What Is a Penis Removal?

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  • Written By: Soo Owens
  • Edited By: Susan Barwick
  • Last Modified Date: 21 October 2016
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Penis removal refers to the act or process of severing the penis from a male’s body. The penis may be removed for medical reasons, such as cancer. A transsexual or transgendered individual may wish to have his penis surgically removed in sexual reassignment surgery. Cases have been documented in which the penis was removed involuntarily through some form of personal assault. Penis removal is rare in nearly all modern societies.

The medical term for surgical removal of the penis is penectomy. The most common medical reasons for performing a penectomy are penile cancer and injury to a child’s penis during circumcision. Penile cancer is an uncommon occurrence in North America and Europe, but in Africa and South America, penile cancer makes up nearly 10% of all cancers developed by men. On rare occasions, a childhood circumcision can result in a serious deformity that renders the penis almost useless. In severe cases, the only medical option may be penis removal.

A penectomy may be either partial or radical, depending on the severity of the condition. A partial penectomy can be undertaken to save part of the penis, with only some portions, usually the tip or glans, requiring removal. A radical penectomy removes the entire penis. In such cases, the entire shaft of the penis is removed, and a tube is inserted into the male urethra at the torso to aid in urination.

Transsexual women, individuals who were born into the male sex but who identify themselves with the female gender, may pursue sexual reassignment surgery. The operations required for this procedure are numerous, but eventually, a penectomy is undertaken. This type of penis removal is most often partial, as the surgeons do not completely remove the organ, but reshape it into the desired female anatomy.

During penectomies for sexual reassignment, the shaft of the penis is inverted to create a vagina, while the glans of the penis is formed into a fully functioning clitoris. The urethra is displaced into its anatomically correct female position. In rare cases, a radical penectomy may be necessary due to medical complications.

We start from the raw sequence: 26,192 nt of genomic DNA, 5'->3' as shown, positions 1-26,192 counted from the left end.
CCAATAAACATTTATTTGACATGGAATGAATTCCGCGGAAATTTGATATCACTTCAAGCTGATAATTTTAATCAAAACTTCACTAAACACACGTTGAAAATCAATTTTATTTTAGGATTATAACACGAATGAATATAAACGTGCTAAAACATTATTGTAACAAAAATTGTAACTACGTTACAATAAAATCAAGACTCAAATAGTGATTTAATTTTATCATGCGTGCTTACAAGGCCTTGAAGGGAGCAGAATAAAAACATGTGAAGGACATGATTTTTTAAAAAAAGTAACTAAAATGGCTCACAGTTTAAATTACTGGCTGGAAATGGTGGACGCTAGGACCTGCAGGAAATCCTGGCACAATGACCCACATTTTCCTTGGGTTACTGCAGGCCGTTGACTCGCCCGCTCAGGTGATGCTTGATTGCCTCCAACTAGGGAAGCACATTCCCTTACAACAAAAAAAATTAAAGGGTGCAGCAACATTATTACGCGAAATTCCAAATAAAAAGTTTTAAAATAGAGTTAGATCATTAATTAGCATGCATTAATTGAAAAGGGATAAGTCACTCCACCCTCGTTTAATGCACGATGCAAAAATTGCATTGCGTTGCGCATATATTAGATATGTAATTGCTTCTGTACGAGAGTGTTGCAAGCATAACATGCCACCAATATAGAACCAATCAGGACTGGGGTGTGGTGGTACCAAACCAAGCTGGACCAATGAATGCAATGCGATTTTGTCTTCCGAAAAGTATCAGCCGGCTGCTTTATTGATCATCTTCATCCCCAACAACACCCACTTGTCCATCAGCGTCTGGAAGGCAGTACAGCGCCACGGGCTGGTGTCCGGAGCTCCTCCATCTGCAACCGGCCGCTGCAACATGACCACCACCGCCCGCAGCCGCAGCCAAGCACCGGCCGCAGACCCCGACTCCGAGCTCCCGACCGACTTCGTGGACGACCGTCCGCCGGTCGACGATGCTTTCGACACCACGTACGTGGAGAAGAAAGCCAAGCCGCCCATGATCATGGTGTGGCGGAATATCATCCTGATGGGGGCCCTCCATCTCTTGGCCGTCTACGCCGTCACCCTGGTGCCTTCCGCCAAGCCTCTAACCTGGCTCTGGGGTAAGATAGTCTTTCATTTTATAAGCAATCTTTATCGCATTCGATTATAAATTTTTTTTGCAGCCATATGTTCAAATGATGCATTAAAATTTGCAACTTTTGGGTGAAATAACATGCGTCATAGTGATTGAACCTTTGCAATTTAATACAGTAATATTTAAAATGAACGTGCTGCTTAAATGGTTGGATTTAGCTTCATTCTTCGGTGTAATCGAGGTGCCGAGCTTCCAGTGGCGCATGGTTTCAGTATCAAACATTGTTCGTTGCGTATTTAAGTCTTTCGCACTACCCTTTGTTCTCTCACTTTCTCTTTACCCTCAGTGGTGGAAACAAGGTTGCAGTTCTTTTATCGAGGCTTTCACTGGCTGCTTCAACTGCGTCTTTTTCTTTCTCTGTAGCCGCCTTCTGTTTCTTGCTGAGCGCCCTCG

Cases of assault, in which the penis is removed involuntarily by force, have been reported. Often the motive of forced penis removal is said to be revenge or a desire to see the male emasculated. Some conquering armies in ancient times were reported to have cut the penises off their subjugated foes. It may have been done either to assess the total losses of the opposing side or to collect a trophy.

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Post 3

@pastanaga - I really wish people wouldn't fetishize the penis so much though. Those same people who freak out over penis curses might not blink when it comes to putting their daughters under the knife for female genital mutilation.

And it makes it that much harder for people who need gender reassignment surgery to get it done, because everyone thinks it's such an insane decision and something that should never be done.

But it's just genitals and people should be able to make the decision to change them if they want. No one cares if someone changes the shape of their nose, and it's essentially the same thing. It's only because we've attached all this extra meaning to that particular kind of protrusion that there is so much interference in what should be a personal decision.

Post 2

@umbra21 - I've never really thought of that. I think most men see the penis as the seat of masculinity, but really it's the testicles that regulate all the hormones and things like that.

I spent some time in West Africa as an aid worker and one of the urban legends that was going around at the time was a story about a woman cursing a man so that his penis disappeared.

It was told in whispers and considered to be almost a fate worse than death, and I guess that most penis removal stories are supposed to inspire that kind of dread.

I can remember one of the men who told me about it exclaiming that he'd rather lose a hand than get cursed like that, because at least he has two hands!

Post 1

I always thought that back when eunuchs were more common, they would just remove the testicles from boys in order to prevent them going through puberty. But apparently the term was also applied to boys or men who had the whole penis removed.

Hopefully in most cases where this happened, they removed the testicles as well, since I can't imagine how much worse the aftermath of penis removal surgery (or whatever passed for it back then) would be if you still had the hormones and inclinations that testicles provide, but no means to act on them.

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